Kasia Niewiadoma After Big Sugar Gravel Victory: “Gravel Is Insanely Hard”

By Monica Buck

Freshly crowned gravel world champion, Kasia Niewiadoma (Canyon-SRAM), rode her rainbow kit to victory at her second-ever gravel race on Saturday, 21 October, at Big Sugar Gravel in Bentonville, Arkansas, USA.

Big Sugar Gravel offers two signature races: the marquee 100-mile course (which was actually 104 miles) through the Ozarks with approximately 7,000 feet of elevation gain, and a fast and scenic 50-mile course.

While Niewiadoma showcased a solo masterclass to the finish line, the men’s event concluded with a tight sprint, with the victory going to Norway’s Torbjørn Andre Røed.

The coveted Life Time Grand Prix series was clinched by U.S. gravel champion Keegan Swenson and the indomitable Sofia Gomez Villafañe, each pocketing a prize of $25,000.

Sofia Gomez Villafañe, an off-road maestro, initiated the race with an assertive early move. Yet, she wasn’t alone—Niewiadoma was right behind her. However, an unfortunate navigational error caused them to momentarily lose their lead to the previous year’s champion, Paige Onweller, who teamed up with Jenna Rinehart and Sarah Sturm.

Upon rejoining the frontrunners, Niewiadoma unleashed a powerful surge, quickly establishing a significant lead that her competitors couldn’t match. She finished a staggering nine minutes ahead of the second-placed Lauren De Crescenzo, followed by Anna Hicks, who secured the third position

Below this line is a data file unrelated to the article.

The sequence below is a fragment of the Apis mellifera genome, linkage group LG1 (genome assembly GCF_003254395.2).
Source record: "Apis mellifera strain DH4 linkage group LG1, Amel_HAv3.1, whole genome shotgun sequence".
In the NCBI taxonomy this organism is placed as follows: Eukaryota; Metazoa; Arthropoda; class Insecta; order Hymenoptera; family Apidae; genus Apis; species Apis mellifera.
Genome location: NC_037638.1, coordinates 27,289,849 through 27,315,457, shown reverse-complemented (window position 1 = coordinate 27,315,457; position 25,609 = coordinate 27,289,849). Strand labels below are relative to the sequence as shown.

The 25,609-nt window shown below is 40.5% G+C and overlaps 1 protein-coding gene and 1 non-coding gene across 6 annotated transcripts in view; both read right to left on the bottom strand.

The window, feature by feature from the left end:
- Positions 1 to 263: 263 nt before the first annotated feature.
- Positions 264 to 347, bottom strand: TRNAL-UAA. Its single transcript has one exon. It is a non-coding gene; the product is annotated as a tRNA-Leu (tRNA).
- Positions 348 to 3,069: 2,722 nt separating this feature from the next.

“I feel like hearing about gravel beforehand I was like ‘oh, sweet we’ll just ride for long and then relax and have fun’ but it’s insanely hard, and I feel like every single roadie should know that because I know at some points we were like oh, gravel is for people who don’t want want to really race but it might be the opposite,” Niewiadoma commented after the race.

While the racing is different from what she’s used to on the WorldTour circuit, the Canyon-SRAM rider said, “The girls were very strong out there for sure.” She also mentioned, “To be honest, the last five kilometers I was like ‘never again.’ It’s super hard but I feel like yeah, always after winning and after a big suffer fest it feels so satisfying that you want more.”